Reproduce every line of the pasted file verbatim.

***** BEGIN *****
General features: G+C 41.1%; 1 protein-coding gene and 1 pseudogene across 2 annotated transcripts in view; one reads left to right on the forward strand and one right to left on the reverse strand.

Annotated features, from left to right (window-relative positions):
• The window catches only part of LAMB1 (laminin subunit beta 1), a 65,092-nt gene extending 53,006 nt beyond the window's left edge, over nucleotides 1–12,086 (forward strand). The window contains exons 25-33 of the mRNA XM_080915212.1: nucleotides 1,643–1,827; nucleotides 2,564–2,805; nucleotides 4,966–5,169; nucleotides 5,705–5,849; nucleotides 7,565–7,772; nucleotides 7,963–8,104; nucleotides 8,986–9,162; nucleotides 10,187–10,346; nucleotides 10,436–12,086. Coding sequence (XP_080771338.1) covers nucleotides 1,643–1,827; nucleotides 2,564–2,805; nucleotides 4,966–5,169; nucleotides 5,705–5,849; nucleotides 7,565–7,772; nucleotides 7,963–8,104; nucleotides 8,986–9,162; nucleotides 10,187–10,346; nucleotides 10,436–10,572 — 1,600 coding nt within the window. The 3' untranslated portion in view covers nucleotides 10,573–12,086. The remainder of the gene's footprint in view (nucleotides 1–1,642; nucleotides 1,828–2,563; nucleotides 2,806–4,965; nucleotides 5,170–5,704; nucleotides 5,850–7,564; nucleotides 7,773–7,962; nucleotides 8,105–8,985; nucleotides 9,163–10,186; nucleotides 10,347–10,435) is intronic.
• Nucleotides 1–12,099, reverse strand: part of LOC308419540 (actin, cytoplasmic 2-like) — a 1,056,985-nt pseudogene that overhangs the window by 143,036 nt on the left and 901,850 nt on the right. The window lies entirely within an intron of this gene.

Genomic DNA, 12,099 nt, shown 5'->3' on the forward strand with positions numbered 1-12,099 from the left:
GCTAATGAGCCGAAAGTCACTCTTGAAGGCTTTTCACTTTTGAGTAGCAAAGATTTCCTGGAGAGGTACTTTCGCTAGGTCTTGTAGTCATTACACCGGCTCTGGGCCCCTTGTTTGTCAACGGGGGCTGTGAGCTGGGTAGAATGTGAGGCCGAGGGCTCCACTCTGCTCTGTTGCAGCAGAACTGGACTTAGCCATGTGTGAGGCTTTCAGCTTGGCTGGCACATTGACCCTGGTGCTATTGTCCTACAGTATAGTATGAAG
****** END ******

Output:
General features: G+C 41.1%; 1 protein-coding gene and 1 pseudogene across 2 annotated transcripts in view; one reads left to right on the forward strand and one right to left on the reverse strand.

Annotated features, from left to right (window-relative positions):
• The window catches only part of LAMB1 (laminin subunit beta 1), a 65,092-nt gene extending 53,006 nt beyond the window's left edge, over nucleotides 1–12,086 (forward strand). The window contains exons 25-33 of the mRNA XM_080915212.1: nucleotides 1,643–1,827; nucleotides 2,564–2,805; nucleotides 4,966–5,169; nucleotides 5,705–5,849; nucleotides 7,565–7,772; nucleotides 7,963–8,104; nucleotides 8,986–9,162; nucleotides 10,187–10,346; nucleotides 10,436–12,086. Coding sequence (XP_080771338.1) covers nucleotides 1,643–1,827; nucleotides 2,564–2,805; nucleotides 4,966–5,169; nucleotides 5,705–5,849; nucleotides 7,565–7,772; nucleotides 7,963–8,104; nucleotides 8,986–9,162; nucleotides 10,187–10,346; nucleotides 10,436–10,572 — 1,600 coding nt within the window. The 3' untranslated portion in view covers nucleotides 10,573–12,086. The remainder of the gene's footprint in view (nucleotides 1–1,642; nucleotides 1,828–2,563; nucleotides 2,806–4,965; nucleotides 5,170–5,704; nucleotides 5,850–7,564; nucleotides 7,773–7,962; nucleotides 8,105–8,985; nucleotides 9,163–10,186; nucleotides 10,347–10,435) is intronic.
• Nucleotides 1–12,099, reverse strand: part of LOC308419540 (actin, cytoplasmic 2-like) — a 1,056,985-nt pseudogene that overhangs the window by 143,036 nt on the left and 901,850 nt on the right. The window lies entirely within an intron of this gene.

Genomic DNA, 12,099 nt, shown 5'->3' on the forward strand with positions numbered 1-12,099 from the left:
GCTAATGAGCCGAAAGTCACTCTTGAAGGCTTTTCACTTTTGAGTAGCAAAGATTTCCTGGAGAGGTACTTTCGCTAGGTCTTGTAGTCATTACACCGGCTCTGGGCCCCTTGTTTGTCAACGGGGGCTGTGAGCTGGGTAGAATGTGAGGCCGAGGGCTCCACTCTGCTCTGTTGCAGCAGAACTGGACTTAGCCATGTGTGAGGCTTTCAGCTTGGCTGGCACATTGACCCTGGTGCTATTGTCCTACAGTATAGTATGAAG